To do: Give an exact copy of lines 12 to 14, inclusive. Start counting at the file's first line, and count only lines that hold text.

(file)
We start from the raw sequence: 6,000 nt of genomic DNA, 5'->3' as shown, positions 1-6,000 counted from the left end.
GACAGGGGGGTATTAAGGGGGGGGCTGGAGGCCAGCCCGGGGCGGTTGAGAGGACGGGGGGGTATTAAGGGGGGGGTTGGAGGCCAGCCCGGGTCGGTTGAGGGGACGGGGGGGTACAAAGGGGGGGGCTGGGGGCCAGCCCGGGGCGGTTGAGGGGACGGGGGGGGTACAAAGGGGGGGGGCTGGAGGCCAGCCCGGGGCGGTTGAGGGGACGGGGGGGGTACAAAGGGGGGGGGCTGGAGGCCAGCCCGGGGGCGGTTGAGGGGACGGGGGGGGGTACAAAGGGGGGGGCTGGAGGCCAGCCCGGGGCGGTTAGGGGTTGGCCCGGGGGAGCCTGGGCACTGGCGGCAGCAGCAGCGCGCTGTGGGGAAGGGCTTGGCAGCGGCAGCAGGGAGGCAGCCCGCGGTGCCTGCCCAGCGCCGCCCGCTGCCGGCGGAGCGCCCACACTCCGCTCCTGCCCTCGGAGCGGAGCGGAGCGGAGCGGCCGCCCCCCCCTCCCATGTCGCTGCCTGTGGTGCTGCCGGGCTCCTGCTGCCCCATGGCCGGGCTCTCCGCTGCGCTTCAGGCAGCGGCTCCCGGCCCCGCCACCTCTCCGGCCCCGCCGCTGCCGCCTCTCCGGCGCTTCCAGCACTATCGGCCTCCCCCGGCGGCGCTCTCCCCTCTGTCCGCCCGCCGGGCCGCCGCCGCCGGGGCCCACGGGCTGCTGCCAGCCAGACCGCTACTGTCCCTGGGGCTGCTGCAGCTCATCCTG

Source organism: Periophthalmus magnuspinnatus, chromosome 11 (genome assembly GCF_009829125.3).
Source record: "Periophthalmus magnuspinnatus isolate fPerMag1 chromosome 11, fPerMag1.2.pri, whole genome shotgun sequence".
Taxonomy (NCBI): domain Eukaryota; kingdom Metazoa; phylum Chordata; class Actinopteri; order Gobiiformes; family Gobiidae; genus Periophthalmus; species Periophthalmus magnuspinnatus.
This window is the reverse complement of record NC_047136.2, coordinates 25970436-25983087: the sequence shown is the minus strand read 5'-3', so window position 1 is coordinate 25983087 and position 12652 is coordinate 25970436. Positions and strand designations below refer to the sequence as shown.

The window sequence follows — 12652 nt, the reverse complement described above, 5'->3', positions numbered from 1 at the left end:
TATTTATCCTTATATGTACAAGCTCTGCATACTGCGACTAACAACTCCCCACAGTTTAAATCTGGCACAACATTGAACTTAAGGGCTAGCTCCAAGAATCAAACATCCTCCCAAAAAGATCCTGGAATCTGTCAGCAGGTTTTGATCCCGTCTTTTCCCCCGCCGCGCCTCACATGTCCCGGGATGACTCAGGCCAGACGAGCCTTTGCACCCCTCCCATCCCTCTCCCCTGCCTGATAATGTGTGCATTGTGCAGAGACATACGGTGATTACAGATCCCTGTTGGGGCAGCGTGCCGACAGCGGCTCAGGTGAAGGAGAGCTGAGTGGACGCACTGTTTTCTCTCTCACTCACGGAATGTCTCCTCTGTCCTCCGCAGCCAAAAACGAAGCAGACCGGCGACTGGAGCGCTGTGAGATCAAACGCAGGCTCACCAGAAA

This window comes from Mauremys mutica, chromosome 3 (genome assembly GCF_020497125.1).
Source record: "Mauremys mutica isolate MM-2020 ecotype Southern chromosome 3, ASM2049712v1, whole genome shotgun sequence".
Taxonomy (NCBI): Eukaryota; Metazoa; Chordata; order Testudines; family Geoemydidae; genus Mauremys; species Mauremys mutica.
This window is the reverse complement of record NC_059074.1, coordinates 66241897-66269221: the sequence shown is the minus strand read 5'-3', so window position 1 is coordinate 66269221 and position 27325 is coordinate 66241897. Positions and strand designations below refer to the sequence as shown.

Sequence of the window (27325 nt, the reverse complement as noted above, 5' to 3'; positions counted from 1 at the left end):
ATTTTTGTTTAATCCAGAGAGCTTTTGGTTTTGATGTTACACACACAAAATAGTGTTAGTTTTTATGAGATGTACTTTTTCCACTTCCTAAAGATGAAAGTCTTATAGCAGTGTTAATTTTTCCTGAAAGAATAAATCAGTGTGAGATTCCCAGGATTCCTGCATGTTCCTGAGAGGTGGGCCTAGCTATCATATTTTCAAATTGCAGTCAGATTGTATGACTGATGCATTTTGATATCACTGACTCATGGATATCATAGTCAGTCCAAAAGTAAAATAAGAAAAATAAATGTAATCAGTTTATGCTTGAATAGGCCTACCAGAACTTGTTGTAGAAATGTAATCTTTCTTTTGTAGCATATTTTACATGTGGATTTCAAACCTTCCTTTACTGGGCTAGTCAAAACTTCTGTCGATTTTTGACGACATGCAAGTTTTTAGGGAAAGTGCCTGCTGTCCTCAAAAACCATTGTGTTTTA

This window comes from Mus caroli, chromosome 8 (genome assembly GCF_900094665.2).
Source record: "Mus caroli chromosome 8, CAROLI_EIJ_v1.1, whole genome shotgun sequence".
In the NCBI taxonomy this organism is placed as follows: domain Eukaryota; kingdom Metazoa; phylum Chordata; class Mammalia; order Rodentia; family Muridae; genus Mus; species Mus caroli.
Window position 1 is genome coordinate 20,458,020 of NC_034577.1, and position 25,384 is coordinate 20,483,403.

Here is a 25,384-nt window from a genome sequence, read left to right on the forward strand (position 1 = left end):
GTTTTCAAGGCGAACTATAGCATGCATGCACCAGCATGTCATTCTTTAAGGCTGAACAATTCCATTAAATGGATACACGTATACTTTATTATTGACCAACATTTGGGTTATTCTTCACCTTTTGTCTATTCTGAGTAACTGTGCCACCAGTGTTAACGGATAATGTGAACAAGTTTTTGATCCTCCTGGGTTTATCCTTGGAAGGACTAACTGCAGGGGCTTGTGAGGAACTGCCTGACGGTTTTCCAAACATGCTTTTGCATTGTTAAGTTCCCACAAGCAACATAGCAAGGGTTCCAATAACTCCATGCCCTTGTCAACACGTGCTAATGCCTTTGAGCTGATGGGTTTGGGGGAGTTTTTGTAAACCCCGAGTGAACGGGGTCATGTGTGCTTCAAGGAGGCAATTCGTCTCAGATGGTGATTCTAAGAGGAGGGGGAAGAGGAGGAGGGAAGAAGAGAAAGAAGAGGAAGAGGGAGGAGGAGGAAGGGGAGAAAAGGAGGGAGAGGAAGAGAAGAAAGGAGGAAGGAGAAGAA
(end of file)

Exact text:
This window is the reverse complement of record NC_059074.1, coordinates 66241897-66269221: the sequence shown is the minus strand read 5'-3', so window position 1 is coordinate 66269221 and position 27325 is coordinate 66241897. Positions and strand designations below refer to the sequence as shown.

Sequence of the window (27325 nt, the reverse complement as noted above, 5' to 3'; positions counted from 1 at the left end):
ATTTTTGTTTAATCCAGAGAGCTTTTGGTTTTGATGTTACACACACAAAATAGTGTTAGTTTTTATGAGATGTACTTTTTCCACTTCCTAAAGATGAAAGTCTTATAGCAGTGTTAATTTTTCCTGAAAGAATAAATCAGTGTGAGATTCCCAGGATTCCTGCATGTTCCTGAGAGGTGGGCCTAGCTATCATATTTTCAAATTGCAGTCAGATTGTATGACTGATGCATTTTGATATCACTGACTCATGGATATCATAGTCAGTCCAAAAGTAAAATAAGAAAAATAAATGTAATCAGTTTATGCTTGAATAGGCCTACCAGAACTTGTTGTAGAAATGTAATCTTTCTTTTGTAGCATATTTTACATGTGGATTTCAAACCTTCCTTTACTGGGCTAGTCAAAACTTCTGTCGATTTTTGACGACATGCAAGTTTTTAGGGAAAGTGCCTGCTGTCCTCAAAAACCATTGTGTTTTA